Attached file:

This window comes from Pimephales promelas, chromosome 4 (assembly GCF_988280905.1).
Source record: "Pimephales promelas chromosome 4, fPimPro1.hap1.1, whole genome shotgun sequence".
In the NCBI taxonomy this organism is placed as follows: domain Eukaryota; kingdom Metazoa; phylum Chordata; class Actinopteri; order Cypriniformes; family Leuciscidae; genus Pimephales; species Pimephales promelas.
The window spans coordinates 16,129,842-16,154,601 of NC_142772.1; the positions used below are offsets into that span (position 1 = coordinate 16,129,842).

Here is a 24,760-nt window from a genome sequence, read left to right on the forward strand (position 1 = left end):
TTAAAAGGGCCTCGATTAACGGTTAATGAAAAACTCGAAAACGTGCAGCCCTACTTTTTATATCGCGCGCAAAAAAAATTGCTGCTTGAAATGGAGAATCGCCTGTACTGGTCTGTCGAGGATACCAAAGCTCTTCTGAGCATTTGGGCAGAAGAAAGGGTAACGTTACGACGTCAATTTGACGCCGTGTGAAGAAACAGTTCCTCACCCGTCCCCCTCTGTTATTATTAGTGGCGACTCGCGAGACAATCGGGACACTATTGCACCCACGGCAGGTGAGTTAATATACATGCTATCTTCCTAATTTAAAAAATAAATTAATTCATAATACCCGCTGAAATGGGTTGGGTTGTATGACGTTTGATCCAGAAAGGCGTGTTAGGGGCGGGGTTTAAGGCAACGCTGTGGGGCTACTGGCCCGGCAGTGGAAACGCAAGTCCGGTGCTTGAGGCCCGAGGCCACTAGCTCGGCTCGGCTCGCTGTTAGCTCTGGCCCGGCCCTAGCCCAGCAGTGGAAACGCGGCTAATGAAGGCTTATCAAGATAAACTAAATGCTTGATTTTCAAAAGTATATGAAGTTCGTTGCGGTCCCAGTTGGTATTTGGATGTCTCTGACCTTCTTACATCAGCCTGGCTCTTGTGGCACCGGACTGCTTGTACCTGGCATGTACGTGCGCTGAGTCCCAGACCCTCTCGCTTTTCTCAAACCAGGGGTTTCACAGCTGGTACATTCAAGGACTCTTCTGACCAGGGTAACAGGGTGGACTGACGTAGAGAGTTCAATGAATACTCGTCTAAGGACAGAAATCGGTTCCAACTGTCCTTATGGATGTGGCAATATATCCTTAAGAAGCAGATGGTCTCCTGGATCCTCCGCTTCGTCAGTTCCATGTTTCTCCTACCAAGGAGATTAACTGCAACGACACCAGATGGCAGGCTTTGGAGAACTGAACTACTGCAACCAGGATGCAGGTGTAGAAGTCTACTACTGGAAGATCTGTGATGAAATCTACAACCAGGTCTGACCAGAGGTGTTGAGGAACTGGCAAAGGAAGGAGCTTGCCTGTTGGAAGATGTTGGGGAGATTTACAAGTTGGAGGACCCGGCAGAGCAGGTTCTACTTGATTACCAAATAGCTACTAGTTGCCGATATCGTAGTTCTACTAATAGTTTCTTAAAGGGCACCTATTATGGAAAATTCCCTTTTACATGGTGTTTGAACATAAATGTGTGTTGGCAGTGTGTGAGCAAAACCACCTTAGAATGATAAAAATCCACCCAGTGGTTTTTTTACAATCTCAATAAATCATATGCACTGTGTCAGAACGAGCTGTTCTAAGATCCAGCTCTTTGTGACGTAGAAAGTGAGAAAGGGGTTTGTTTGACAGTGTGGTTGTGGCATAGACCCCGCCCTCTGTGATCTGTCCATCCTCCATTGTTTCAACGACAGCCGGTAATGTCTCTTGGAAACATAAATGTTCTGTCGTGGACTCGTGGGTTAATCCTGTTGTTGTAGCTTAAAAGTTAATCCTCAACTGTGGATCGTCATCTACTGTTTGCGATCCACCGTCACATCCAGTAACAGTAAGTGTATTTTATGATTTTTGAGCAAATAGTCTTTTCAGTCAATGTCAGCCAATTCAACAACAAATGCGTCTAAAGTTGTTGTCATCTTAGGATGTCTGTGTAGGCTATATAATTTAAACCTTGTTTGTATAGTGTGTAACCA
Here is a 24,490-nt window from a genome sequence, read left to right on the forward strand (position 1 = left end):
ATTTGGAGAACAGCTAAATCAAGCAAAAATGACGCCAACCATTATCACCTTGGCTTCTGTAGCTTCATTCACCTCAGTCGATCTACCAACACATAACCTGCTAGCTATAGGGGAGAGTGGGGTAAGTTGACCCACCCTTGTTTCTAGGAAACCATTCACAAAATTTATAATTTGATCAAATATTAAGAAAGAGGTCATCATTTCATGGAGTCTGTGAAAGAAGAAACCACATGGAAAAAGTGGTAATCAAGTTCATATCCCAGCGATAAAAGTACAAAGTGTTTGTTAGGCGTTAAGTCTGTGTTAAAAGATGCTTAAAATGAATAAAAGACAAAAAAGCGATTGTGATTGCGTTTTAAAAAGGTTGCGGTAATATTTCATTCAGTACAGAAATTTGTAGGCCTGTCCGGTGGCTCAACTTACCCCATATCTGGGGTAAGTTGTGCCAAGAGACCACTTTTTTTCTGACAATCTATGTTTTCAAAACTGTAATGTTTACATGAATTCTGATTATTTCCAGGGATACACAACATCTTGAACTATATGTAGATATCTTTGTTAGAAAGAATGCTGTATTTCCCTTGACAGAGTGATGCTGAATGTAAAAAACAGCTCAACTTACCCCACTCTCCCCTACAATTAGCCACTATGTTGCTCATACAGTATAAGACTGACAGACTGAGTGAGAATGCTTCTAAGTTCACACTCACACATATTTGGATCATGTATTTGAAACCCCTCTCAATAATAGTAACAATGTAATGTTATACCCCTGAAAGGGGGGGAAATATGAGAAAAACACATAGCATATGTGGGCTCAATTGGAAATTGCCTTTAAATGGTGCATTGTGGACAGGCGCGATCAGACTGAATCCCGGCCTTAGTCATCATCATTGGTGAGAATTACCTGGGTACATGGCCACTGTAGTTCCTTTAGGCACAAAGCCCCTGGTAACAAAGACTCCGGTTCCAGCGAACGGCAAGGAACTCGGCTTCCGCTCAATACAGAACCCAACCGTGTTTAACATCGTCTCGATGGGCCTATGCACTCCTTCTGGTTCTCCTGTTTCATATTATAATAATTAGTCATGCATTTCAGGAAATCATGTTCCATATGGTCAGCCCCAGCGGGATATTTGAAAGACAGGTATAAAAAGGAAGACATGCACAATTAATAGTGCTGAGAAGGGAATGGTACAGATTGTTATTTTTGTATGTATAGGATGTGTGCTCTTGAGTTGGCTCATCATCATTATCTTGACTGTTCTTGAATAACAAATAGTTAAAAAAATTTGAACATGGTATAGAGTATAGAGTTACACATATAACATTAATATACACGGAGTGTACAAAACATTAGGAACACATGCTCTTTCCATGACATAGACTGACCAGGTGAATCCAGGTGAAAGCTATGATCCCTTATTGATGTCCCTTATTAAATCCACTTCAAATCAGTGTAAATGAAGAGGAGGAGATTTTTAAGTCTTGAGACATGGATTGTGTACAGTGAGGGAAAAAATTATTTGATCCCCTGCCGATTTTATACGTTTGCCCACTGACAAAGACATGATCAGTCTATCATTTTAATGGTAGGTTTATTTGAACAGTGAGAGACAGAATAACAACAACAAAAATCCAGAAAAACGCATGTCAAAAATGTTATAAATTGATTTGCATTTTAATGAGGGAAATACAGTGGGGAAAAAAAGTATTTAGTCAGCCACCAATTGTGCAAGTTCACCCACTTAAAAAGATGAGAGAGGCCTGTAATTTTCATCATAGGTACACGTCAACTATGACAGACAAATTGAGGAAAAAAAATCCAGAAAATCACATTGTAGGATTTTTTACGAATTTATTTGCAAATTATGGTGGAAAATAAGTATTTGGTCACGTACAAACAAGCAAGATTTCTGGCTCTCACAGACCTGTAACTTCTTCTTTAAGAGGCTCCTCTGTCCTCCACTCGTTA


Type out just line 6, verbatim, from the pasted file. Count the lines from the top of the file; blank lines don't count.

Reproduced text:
TTAAAAGGGCCTCGATTAACGGTTAATGAAAAACTCGAAAACGTGCAGCCCTACTTTTTATATCGCGCGCAAAAAAAATTGCTGCTTGAAATGGAGAATCGCCTGTACTGGTCTGTCGAGGATACCAAAGCTCTTCTGAGCATTTGGGCAGAAGAAAGGGTAACGTTACGACGTCAATTTGACGCCGTGTGAAGAAACAGTTCCTCACCCGTCCCCCTCTGTTATTATTAGTGGCGACTCGCGAGACAATCGGGACACTATTGCACCCACGGCAGGTGAGTTAATATACATGCTATCTTCCTAATTTAAAAAATAAATTAATTCATAATACCCGCTGAAATGGGTTGGGTTGTATGACGTTTGATCCAGAAAGGCGTGTTAGGGGCGGGGTTTAAGGCAACGCTGTGGGGCTACTGGCCCGGCAGTGGAAACGCAAGTCCGGTGCTTGAGGCCCGAGGCCACTAGCTCGGCTCGGCTCGCTGTTAGCTCTGGCCCGGCCCTAGCCCAGCAGTGGAAACGCGGCTAATGAAGGCTTATCAAGATAAACTAAATGCTTGATTTTCAAAAGTATATGAAGTTCGTTGCGGTCCCAGTTGGTATTTGGATGTCTCTGACCTTCTTACATCAGCCTGGCTCTTGTGGCACCGGACTGCTTGTACCTGGCATGTACGTGCGCTGAGTCCCAGACCCTCTCGCTTTTCTCAAACCAGGGGTTTCACAGCTGGTACATTCAAGGACTCTTCTGACCAGGGTAACAGGGTGGACTGACGTAGAGAGTTCAATGAATACTCGTCTAAGGACAGAAATCGGTTCCAACTGTCCTTATGGATGTGGCAATATATCCTTAAGAAGCAGATGGTCTCCTGGATCCTCCGCTTCGTCAGTTCCATGTTTCTCCTACCAAGGAGATTAACTGCAACGACACCAGATGGCAGGCTTTGGAGAACTGAACTACTGCAACCAGGATGCAGGTGTAGAAGTCTACTACTGGAAGATCTGTGATGAAATCTACAACCAGGTCTGACCAGAGGTGTTGAGGAACTGGCAAAGGAAGGAGCTTGCCTGTTGGAAGATGTTGGGGAGATTTACAAGTTGGAGGACCCGGCAGAGCAGGTTCTACTTGATTACCAAATAGCTACTAGTTGCCGATATCGTAGTTCTACTAATAGTTTCTTAAAGGGCACCTATTATGGAAAATTCCCTTTTACATGGTGTTTGAACATAAATGTGTGTTGGCAGTGTGTGAGCAAAACCACCTTAGAATGATAAAAATCCACCCAGTGGTTTTTTTACAATCTCAATAAATCATATGCACTGTGTCAGAACGAGCTGTTCTAAGATCCAGCTCTTTGTGACGTAGAAAGTGAGAAAGGGGTTTGTTTGACAGTGTGGTTGTGGCATAGACCCCGCCCTCTGTGATCTGTCCATCCTCCATTGTTTCAACGACAGCCGGTAATGTCTCTTGGAAACATAAATGTTCTGTCGTGGACTCGTGGGTTAATCCTGTTGTTGTAGCTTAAAAGTTAATCCTCAACTGTGGATCGTCATCTACTGTTTGCGATCCACCGTCACATCCAGTAACAGTAAGTGTATTTTATGATTTTTGAGCAAATAGTCTTTTCAGTCAATGTCAGCCAATTCAACAACAAATGCGTCTAAAGTTGTTGTCATCTTAGGATGTCTGTGTAGGCTATATAATTTAAACCTTGTTTGTATAGTGTGTAACCA